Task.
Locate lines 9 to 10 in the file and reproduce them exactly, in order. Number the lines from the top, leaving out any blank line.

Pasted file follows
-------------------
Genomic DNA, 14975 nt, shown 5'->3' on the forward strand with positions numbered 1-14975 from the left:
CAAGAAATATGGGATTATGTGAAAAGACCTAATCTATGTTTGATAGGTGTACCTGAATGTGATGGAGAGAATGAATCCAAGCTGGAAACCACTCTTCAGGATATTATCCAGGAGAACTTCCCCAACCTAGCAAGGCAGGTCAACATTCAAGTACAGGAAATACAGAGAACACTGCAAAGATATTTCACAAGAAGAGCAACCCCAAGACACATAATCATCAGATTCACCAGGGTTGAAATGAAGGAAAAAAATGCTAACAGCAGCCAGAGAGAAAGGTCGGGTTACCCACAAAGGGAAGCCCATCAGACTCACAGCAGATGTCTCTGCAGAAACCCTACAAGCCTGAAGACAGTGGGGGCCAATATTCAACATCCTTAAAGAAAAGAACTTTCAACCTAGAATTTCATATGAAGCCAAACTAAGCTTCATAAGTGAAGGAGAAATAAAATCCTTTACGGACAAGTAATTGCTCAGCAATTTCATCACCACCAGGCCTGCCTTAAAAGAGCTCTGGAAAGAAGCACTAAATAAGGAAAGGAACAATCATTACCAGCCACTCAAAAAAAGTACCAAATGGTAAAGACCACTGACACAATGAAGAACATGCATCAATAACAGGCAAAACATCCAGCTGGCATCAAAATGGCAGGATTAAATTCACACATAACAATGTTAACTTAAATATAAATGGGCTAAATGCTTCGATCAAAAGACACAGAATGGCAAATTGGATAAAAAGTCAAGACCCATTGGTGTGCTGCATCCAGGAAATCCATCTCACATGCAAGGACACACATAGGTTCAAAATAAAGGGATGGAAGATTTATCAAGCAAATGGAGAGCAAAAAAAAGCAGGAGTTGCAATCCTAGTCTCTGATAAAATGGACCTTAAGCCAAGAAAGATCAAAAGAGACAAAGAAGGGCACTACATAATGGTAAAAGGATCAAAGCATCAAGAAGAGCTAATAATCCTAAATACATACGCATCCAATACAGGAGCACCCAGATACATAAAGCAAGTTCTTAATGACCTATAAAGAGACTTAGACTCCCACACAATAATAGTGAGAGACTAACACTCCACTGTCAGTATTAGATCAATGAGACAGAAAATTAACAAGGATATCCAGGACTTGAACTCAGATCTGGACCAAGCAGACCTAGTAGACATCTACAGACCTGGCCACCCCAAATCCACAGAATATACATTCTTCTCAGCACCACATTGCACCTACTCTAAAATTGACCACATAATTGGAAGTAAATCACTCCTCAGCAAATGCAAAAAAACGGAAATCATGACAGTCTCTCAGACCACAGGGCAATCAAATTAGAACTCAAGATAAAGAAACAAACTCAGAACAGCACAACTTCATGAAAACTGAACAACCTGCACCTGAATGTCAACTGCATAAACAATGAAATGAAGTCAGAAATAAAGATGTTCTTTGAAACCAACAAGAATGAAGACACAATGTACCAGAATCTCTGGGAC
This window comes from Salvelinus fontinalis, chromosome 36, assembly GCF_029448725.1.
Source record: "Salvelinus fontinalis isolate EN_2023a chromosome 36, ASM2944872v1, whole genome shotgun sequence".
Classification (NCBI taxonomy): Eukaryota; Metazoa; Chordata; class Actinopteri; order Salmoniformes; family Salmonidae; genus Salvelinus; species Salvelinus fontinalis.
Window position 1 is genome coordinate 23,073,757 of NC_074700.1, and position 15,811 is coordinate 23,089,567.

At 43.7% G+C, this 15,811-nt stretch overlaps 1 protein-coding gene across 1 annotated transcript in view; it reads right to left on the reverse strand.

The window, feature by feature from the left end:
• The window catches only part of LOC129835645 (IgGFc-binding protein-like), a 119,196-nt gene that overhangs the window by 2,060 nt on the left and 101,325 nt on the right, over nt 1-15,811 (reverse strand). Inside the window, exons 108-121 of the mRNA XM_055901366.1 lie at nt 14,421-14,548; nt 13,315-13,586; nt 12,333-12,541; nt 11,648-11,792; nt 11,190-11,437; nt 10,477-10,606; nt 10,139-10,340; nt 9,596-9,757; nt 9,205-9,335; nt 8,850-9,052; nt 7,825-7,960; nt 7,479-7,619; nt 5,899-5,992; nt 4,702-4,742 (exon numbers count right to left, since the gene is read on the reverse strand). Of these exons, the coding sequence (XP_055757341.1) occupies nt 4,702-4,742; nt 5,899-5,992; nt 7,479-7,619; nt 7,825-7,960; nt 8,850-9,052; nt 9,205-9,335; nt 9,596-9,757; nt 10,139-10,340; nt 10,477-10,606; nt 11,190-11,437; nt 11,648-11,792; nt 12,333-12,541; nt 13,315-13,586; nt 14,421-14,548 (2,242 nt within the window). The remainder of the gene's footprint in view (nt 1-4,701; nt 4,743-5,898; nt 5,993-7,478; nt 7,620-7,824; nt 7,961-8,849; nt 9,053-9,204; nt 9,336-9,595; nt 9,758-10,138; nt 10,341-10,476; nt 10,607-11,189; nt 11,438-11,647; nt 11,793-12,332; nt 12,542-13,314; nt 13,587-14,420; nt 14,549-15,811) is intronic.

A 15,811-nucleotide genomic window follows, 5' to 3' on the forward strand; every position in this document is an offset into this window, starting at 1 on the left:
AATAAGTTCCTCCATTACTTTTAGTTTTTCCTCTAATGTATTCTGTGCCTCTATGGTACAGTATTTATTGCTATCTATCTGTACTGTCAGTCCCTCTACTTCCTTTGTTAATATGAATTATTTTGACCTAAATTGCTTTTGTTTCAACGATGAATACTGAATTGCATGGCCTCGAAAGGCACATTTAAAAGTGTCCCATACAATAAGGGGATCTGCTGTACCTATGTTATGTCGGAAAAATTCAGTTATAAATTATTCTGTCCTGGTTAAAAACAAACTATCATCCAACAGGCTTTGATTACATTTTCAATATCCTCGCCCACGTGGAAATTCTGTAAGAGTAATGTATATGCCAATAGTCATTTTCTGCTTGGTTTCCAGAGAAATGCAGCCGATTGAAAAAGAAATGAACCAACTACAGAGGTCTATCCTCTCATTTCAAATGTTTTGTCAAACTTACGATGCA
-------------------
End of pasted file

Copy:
• The window catches only part of LOC129835645 (IgGFc-binding protein-like), a 119,196-nt gene that overhangs the window by 2,060 nt on the left and 101,325 nt on the right, over nt 1-15,811 (reverse strand). Inside the window, exons 108-121 of the mRNA XM_055901366.1 lie at nt 14,421-14,548; nt 13,315-13,586; nt 12,333-12,541; nt 11,648-11,792; nt 11,190-11,437; nt 10,477-10,606; nt 10,139-10,340; nt 9,596-9,757; nt 9,205-9,335; nt 8,850-9,052; nt 7,825-7,960; nt 7,479-7,619; nt 5,899-5,992; nt 4,702-4,742 (exon numbers count right to left, since the gene is read on the reverse strand). Of these exons, the coding sequence (XP_055757341.1) occupies nt 4,702-4,742; nt 5,899-5,992; nt 7,479-7,619; nt 7,825-7,960; nt 8,850-9,052; nt 9,205-9,335; nt 9,596-9,757; nt 10,139-10,340; nt 10,477-10,606; nt 11,190-11,437; nt 11,648-11,792; nt 12,333-12,541; nt 13,315-13,586; nt 14,421-14,548 (2,242 nt within the window). The remainder of the gene's footprint in view (nt 1-4,701; nt 4,743-5,898; nt 5,993-7,478; nt 7,620-7,824; nt 7,961-8,849; nt 9,053-9,204; nt 9,336-9,595; nt 9,758-10,138; nt 10,341-10,476; nt 10,607-11,189; nt 11,438-11,647; nt 11,793-12,332; nt 12,542-13,314; nt 13,587-14,420; nt 14,549-15,811) is intronic.

A 15,811-nucleotide genomic window follows, 5' to 3' on the forward strand; every position in this document is an offset into this window, starting at 1 on the left: